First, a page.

Sadly, I wasn't able to make the trip to OOPSLA this year, but I found a few podcasts that covered the Objects and Databases: State of the Union in 2006, as well as a few other interesting ones. It's great to hear these issues being discussed, dealing with databases and objects in still one of the fundamental problems in our industry.
There aren't any easy answers, there are benefits to both object databases, and relational databases. The butchering of an object model so it can be shoehorned into a relational database via some mapping layer isn't the answer. Industry wide, the relational folk seem to think this is a solved problem and object databases are modern dinosaurs. Mathematically, they may be right, pragmatically, they're absolutely wrong, and the academics are wrong as well. I don't care how pretty the relational model is, programming to it is a nightmare and doesn't fit the way programmers actually work.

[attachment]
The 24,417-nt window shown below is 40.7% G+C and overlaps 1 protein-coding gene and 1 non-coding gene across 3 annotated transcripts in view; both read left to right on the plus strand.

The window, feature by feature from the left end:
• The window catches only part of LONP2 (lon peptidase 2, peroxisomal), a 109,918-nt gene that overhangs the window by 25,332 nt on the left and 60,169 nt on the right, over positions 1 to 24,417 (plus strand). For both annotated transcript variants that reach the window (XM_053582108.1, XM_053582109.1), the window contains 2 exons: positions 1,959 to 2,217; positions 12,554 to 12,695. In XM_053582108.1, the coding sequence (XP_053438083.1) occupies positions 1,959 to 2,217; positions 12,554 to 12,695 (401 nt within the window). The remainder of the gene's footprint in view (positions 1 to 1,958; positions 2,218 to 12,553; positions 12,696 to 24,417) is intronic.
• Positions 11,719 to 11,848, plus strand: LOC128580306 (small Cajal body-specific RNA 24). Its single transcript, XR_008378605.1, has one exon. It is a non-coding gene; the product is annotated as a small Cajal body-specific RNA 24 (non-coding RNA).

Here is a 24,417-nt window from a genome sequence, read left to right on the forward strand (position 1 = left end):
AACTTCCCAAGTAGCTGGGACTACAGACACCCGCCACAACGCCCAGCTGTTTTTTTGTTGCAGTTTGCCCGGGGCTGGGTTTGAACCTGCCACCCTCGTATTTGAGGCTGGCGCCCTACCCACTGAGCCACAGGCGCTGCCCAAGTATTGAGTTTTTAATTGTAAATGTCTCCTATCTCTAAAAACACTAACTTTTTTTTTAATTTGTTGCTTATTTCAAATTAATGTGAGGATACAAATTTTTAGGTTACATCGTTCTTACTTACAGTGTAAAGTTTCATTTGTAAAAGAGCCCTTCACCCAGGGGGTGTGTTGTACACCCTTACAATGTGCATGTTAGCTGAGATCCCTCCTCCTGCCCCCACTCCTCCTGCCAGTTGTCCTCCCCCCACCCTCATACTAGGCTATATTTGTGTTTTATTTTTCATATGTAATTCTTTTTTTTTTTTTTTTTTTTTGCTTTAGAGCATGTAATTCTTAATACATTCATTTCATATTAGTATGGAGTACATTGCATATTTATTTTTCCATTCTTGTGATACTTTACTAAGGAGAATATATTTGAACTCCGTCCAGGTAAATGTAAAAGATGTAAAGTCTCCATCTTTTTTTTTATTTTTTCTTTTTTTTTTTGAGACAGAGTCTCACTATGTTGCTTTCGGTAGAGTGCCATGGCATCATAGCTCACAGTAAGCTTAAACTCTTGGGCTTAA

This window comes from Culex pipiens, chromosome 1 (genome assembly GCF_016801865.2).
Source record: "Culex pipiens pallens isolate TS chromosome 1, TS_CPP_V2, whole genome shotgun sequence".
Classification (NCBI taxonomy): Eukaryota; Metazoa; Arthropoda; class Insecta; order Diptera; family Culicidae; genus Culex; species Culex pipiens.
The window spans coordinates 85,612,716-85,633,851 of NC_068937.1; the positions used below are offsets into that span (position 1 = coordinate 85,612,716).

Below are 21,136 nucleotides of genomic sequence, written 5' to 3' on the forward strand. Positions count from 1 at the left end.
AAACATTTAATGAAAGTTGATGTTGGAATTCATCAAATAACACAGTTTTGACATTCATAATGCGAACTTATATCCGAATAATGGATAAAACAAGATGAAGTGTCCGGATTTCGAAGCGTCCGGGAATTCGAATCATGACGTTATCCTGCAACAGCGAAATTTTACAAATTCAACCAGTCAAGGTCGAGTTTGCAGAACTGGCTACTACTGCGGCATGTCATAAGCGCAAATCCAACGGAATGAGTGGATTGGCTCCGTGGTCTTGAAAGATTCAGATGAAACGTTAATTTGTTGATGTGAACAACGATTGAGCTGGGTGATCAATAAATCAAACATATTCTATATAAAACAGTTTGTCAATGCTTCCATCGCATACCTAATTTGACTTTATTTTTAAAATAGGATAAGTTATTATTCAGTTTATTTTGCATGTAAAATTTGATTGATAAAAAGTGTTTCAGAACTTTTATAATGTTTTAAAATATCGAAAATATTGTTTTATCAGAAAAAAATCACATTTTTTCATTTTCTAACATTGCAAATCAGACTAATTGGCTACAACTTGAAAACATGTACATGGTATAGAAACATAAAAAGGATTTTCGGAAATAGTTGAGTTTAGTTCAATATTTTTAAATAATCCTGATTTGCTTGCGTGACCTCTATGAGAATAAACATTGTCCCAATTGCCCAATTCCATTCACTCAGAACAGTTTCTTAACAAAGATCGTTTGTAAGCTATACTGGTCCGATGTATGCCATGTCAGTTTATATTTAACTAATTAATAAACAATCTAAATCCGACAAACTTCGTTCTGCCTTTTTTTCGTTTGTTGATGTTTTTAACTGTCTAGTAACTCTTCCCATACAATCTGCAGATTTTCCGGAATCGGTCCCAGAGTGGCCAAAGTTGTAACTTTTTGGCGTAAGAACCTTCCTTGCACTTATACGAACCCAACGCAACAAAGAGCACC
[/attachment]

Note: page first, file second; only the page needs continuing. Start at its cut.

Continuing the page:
Databases will learn to deal with objects as objects, without crippling them, or they will be replaced with ones that can, period.
Whatever the future of databases are, they will need to learn to deal with random queries (a weakness of object databases) and fast access to objects with a nearly transparent API (a weakness of relational databases). As Esther Dyson says, "Using tables to store objects is like driving your car home and then disassembling it to put it in the garage. It can be assembled again in the morning, but one eventually asks whether this is the most efficient way to park a car.''
There has to be a better solution!